By Rob Schuette, Triad Staff
Kenneth Williamson, the chief executive officer of the U.S.
Army Reserve, said many challenges will occur during the restructuring
of the Army Reserve. Williamson
spoke to attendees of the Fort McCoy American Society of Military
Comptrollers Green Tree Chapter meeting Nov. 17.
Chief Executive Officer of the
Army Reserve Kenneth Williamson speaks about Army Reserve
restructuring during a presentation at
. (Photo by Rob Schuette)
Williamson also included the impact of the 2005 Base
Realignment and Closure (BRAC) recommendations, which became law Nov.
9, in the presentation. Williamson assumed his position as chief
executive officer of the U.S. Army Reserve in August 1998.
Prior to assuming his current position, he was the U.S. Army
Reserve deputy G-1 (Personnel).
"A lot of what I want to share with you is a conceptual
approach to let you know how dynamic it is,"
Williamson said. "A lot of it is correct, but some of the
terms have changed (and some of the time lines may change)." He
is providing executive oversight of integrating the Army Reserve's
transformation with BRAC 05.
"The train has moved out of the station, hop on board,
there will be many whistle stops along the way," Williamson said.
"Our commander chose to use BRAC as a way of causing
(irreversible) change to occur in the Army Reserve."
And as if this wouldn't be challenging enough in normal times,
Williamson said, the restructuring is occurring while the nation
continues to fight the Global War on Terrorism.
The Army leadership structure allows the combatant commanders
in Iraq and Afghanistan to run their missions and responds to and
builds capabilities to meet their requests, which also can impact the
restructuring actions and time lines.
The future of the Army Reserve will include many challenges,
such as inactivations of some units, activations of other units, and
the restructuring of the Army Reserve force to meet mission needs, he
As for Fort McCoy's role in the restructuring, the Army Reserve
leadership recognizes the Fort McCoy mission and its role as a Power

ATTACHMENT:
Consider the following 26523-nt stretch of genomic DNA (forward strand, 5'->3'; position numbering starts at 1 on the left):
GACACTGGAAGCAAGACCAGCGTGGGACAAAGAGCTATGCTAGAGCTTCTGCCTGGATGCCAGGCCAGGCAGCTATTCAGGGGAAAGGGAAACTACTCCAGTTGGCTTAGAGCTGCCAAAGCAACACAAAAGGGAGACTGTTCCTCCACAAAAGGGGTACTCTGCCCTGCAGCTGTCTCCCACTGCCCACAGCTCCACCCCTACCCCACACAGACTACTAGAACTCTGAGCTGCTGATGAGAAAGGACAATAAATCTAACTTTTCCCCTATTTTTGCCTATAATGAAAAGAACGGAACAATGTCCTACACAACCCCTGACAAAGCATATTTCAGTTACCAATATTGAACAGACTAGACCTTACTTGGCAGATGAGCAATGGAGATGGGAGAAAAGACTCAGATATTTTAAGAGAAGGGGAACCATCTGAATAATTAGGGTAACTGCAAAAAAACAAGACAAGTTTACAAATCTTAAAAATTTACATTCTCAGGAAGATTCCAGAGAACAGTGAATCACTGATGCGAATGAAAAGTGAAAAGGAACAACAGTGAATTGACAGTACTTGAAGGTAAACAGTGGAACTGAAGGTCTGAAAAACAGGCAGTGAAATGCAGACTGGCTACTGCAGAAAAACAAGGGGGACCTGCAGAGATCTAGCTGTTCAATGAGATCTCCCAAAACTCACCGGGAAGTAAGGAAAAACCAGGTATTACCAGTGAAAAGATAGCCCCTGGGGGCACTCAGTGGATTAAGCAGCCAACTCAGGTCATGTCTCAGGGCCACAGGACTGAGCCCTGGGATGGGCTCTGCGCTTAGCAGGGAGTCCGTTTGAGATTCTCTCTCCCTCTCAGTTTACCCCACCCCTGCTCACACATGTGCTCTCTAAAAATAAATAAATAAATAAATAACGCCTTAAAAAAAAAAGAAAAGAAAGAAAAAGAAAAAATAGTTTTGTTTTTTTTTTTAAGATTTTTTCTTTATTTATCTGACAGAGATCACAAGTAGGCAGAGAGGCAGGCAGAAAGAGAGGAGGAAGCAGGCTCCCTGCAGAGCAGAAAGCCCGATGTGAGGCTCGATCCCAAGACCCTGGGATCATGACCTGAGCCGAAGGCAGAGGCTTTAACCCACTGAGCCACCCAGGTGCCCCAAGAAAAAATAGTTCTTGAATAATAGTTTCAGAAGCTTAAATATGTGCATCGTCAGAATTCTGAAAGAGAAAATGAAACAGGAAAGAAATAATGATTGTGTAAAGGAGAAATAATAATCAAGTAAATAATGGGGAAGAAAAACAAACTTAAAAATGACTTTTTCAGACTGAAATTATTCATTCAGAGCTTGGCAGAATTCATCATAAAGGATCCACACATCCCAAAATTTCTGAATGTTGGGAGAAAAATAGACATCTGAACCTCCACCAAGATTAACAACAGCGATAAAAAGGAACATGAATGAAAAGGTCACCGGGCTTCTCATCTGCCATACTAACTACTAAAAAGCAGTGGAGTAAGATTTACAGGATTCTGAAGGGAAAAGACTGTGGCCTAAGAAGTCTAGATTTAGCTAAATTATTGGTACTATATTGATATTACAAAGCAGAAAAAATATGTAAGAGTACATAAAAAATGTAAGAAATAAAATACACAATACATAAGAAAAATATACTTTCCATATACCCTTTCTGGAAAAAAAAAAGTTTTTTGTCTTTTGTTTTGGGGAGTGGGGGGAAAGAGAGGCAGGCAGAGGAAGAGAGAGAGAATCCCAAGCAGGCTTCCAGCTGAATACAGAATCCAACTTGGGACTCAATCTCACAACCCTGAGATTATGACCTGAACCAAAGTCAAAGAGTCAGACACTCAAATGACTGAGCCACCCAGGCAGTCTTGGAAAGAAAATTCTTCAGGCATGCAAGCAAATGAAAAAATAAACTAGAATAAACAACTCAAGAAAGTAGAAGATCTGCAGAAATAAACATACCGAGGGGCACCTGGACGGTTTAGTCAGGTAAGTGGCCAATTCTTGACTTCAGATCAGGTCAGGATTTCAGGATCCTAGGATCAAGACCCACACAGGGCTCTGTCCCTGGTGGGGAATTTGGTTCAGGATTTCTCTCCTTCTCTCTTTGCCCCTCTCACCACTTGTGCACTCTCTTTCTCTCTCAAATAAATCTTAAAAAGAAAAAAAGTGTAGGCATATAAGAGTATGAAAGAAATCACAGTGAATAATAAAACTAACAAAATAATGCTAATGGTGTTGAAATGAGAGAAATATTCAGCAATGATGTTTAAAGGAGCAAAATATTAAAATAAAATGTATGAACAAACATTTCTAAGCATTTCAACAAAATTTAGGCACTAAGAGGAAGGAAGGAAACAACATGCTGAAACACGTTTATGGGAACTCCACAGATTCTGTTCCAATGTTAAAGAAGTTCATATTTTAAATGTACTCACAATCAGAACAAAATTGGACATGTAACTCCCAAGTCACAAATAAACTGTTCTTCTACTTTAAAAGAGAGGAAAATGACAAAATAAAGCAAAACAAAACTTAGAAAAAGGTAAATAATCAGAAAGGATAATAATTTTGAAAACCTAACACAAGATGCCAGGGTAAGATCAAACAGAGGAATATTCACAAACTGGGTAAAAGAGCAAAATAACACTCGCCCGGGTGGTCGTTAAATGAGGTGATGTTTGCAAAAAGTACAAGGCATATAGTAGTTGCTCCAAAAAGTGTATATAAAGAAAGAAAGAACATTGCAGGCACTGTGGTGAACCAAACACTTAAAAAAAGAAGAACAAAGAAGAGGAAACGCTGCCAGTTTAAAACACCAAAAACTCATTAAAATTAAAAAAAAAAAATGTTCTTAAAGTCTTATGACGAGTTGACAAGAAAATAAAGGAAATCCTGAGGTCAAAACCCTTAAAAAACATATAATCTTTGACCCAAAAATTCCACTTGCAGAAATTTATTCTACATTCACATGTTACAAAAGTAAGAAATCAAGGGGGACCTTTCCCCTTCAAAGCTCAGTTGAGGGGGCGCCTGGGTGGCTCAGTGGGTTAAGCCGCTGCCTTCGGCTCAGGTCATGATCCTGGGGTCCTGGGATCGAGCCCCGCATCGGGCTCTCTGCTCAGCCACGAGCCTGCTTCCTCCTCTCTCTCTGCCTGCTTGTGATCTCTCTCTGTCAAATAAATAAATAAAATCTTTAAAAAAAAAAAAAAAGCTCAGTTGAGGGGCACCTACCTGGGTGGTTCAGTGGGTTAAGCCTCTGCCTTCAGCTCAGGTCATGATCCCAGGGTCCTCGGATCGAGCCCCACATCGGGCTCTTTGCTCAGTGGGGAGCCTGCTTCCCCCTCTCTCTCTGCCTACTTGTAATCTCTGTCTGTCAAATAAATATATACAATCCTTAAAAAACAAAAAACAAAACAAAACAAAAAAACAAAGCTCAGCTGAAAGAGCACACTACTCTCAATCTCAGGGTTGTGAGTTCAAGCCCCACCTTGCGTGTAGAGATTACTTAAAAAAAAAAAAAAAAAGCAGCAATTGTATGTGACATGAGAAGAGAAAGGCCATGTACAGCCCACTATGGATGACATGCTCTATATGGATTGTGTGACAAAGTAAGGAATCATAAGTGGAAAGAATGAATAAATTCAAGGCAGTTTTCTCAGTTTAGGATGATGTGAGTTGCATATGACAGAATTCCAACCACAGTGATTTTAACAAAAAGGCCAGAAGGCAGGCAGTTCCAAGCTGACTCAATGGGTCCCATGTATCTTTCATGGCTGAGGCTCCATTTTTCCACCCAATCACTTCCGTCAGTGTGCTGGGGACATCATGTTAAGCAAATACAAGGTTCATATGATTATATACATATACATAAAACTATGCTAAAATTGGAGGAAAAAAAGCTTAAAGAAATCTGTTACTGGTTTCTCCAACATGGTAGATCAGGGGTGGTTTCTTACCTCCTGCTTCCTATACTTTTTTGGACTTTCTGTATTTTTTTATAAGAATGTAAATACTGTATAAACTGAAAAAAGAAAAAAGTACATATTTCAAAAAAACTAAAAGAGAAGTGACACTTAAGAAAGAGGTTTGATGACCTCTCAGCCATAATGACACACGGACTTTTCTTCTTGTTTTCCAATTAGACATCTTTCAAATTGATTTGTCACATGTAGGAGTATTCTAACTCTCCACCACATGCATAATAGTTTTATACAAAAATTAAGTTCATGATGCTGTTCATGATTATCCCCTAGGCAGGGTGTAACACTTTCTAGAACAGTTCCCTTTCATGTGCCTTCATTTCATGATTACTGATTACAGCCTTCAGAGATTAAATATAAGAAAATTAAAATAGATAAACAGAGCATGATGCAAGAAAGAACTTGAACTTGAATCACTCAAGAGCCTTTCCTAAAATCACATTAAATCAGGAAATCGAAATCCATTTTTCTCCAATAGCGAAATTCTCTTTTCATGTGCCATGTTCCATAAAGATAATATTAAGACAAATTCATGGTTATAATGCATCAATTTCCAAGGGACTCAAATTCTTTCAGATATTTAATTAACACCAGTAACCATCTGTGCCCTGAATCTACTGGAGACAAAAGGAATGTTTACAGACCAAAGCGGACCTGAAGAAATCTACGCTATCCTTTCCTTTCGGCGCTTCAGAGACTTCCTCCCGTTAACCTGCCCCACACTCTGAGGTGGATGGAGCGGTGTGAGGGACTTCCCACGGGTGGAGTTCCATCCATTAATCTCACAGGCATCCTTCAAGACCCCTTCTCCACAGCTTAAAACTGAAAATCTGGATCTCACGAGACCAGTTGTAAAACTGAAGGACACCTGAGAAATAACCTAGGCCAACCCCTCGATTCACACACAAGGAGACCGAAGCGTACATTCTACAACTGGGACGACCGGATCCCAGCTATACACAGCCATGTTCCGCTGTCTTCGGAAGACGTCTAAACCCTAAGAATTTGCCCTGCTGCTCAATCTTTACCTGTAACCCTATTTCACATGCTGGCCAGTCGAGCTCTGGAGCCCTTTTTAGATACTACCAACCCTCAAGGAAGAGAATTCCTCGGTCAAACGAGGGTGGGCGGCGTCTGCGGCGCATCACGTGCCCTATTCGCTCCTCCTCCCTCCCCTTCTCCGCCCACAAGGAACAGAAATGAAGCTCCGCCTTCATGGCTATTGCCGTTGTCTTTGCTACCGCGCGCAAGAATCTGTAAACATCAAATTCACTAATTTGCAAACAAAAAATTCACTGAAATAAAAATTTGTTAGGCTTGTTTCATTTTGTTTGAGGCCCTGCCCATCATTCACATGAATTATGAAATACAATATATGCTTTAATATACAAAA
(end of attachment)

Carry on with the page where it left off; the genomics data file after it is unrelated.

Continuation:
Projection Platform (PPP).
"You do such a good job of preparing Soldiers for
us," he said. "Some of the changes will affect the types of
units coming through here and the missions (they do). It also changes
some of the higher headquarters checking on them."
Williamson said BRAC 05 is scheduled to occur between Fiscal
Years (FY) 06 through 11.
The Army Reserve planned and is initiating restructuring in FY
06-07 to enable us to compete for BRAC funding early in the process.
After funding is determined, the Army Reserve plans to have the
actions completed within four years, he said.
A broad time line to implement the plans will be developed in
the next few weeks, Williamson said.
One of the things that will occur is the 11 Regional Readiness
Commands (RRC) and three Regional Readiness Groups will stand down.
Regional Readiness Sustainment Commands (RRSCs) will be
established at Fort McCoy; Fort Dix, N.J.; Fort Jackson, S.C.; and
Moffett Field, Calif. Each of the four
RRSCs will provide support services, such as administration and
base operations functions in their respective region. Fort McCoy's
RRSC is scheduled to perform many of the functions that the 88th RRC
of Fort Snelling, Minn., currently performs, but will not perform
The command-and-control functions currently provided by the
88th RRC will be retained at Fort Snelling or transferred to another
organization established there to handle them, he said.
The Army Reserve, under the leadership of Lt. Gen. James R.
Helmly, commander, U.S. Army Reserve Command, has been an active
player and full partner in these developments and has coordinated with
the Army on the Army Reserve structure design after BRAC rather than
being told what its future shape and role will be.
A major area being studied is how to efficiently align Soldiers
to newly created units that will meet the required personnel strength
and skills to accomplish unit missions,
Currently, many Soldiers have to be cross-leveled to help units
meet their mission requirements.
The new system will address these concerns, he said, and better
position the Army Reserve for future success.